Aug 17-06

Past-E-Mail: Cam Notes - 2006: August: Aug 17-06
Reaching tall    ...scroll down to share comments
Photos by Ron Martinmaki
Hollyhocks galore    ...scroll down to share comments
Photos by Ron Martinmaki

Mary Drew at Pasty Central (Mdrew) on Thursday, August 17, 2006 - 06:46 am:

An old garden standard here in the U.P., the Hollyhock is a hardy flower that has been around for centuries and actually is quite easy to grow. Ron Martinmaki found some perfect specimens of these botanical wonders. First a single, brightly colored shoot, stretching up to the sky, then an impressive display too many to count. They make for a good background plant since they can grow up to eight feet tall, with the flowers opening progressively higher on each stem throughout the season. Do any of you remember making Hollyhock dolls?

By Deb S. (Usedtobeayooper) on Thursday, August 17, 2006 - 06:50 am:

Don't you just love hollyhocks? Summer's the best. So much beauty to behold.

By Margaret, Amarillo TX (Margaret) on Thursday, August 17, 2006 - 06:54 am:

Althea: marshmallow (really)

By jmac (Jillann) on Thursday, August 17, 2006 - 06:57 am:

Hollyhocks bring back great memories-they made fantastic dolls with full skirts. We had multiple weddings and parties with these flower dolls while growing up

By Deb S. (Usedtobeayooper) on Thursday, August 17, 2006 - 07:04 am:

I'm depressed. I never made hollyhock dolls as a kid. How was it done?

By Randall Ollila (Rwolli) on Thursday, August 17, 2006 - 07:12 am:

Morning All.
Beatiful pics of flowers this AM. Thank you Ron!
--FYI-- Yesterdays Det. Free Press had this Website listed for those who might be traveling to the UP this is a very good source of Information. Hundreds of links for the Keweenaw and throughout the UP.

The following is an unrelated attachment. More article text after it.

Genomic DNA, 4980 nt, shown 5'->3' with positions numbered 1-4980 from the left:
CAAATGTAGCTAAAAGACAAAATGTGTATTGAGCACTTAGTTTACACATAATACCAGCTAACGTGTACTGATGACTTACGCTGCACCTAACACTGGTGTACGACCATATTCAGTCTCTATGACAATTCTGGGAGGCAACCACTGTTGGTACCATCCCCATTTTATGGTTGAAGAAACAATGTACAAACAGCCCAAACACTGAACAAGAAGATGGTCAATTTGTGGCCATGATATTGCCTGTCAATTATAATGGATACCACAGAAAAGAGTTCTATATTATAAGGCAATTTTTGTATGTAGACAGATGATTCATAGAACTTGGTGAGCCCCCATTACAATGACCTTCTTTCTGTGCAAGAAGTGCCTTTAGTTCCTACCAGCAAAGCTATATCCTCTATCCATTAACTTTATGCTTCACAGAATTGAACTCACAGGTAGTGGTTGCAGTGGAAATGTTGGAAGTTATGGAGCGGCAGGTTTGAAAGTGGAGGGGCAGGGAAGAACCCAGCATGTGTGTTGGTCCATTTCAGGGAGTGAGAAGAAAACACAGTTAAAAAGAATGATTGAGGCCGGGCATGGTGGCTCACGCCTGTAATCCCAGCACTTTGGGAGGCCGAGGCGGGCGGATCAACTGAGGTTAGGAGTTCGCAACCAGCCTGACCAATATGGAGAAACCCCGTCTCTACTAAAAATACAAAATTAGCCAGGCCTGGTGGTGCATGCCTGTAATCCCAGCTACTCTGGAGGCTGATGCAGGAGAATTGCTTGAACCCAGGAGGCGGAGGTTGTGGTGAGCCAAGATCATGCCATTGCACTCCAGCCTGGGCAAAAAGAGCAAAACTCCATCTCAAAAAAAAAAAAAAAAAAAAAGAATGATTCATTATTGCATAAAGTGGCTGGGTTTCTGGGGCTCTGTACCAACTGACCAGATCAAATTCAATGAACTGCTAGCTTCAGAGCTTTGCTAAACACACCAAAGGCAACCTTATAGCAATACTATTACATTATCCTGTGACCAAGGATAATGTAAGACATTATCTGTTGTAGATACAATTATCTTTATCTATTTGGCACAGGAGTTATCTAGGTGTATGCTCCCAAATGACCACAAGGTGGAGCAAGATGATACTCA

Enjoy the day everyone!

By Tom Karjala (Tom) on Thursday, August 17, 2006 - 07:54 am:

Ron Martinmaki:
Will you please contact me.

Tom Karjala

By Lorelei (Lorelei) on Thursday, August 17, 2006 - 08:16 am:

First you break off an open flower and insert a piece of a tooth pick into the green secton (skirt). Then you take an unopened bud and place it on the other end of the tooth pick (head). Now you have a doll that just needs another open blossom to place on her head (hat).

Great Fun.

By Deb S. (Usedtobeayooper) on Thursday, August 17, 2006 - 08:32 am:

Thanks Lorelei, When we lived in South Range as a kid, the little dirt road behind us was full of hollyhocks. I used to eat the button in the center. Dumb, eh?

By Lorelei (Lorelei) on Thursday, August 17, 2006 - 09:09 am:

As kids, we ate a lot of dumb things too. It's a wonder we weren't sick more often.

By Capt. Paul (Eclogite) on Thursday, August 17, 2006 - 09:31 am:

Dumb yes, but your still around to talk about it, so they couldn't be TOO bad!!! ;-)

By Richard L. Barclay (Notroll) on Thursday, August 17, 2006 - 09:34 am:

Lovely flowers, my grandmother grew them near Big Bay. And a question, are they as buggy as my memory has them? I remember lacy leaves with large areas of just the veins left - of course being a little bugger myself then that's a lot of summers ago to remember and the pics above concentrate on the blossoms.

By eugenia r. thompson (Ert) on Thursday, August 17, 2006 - 09:55 am:

Jillann, we made dolls also. They were beautiful. My mom also grew something we called Wild Hollyhocks -- they were shorter and the flowers were smaller and always sort of purplish. The bees loved them and we used to catch the bees using baby food jars! Great memories of childhood summers.........

By Ms. Katie (Mskatie) on Thursday, August 17, 2006 - 09:59 am: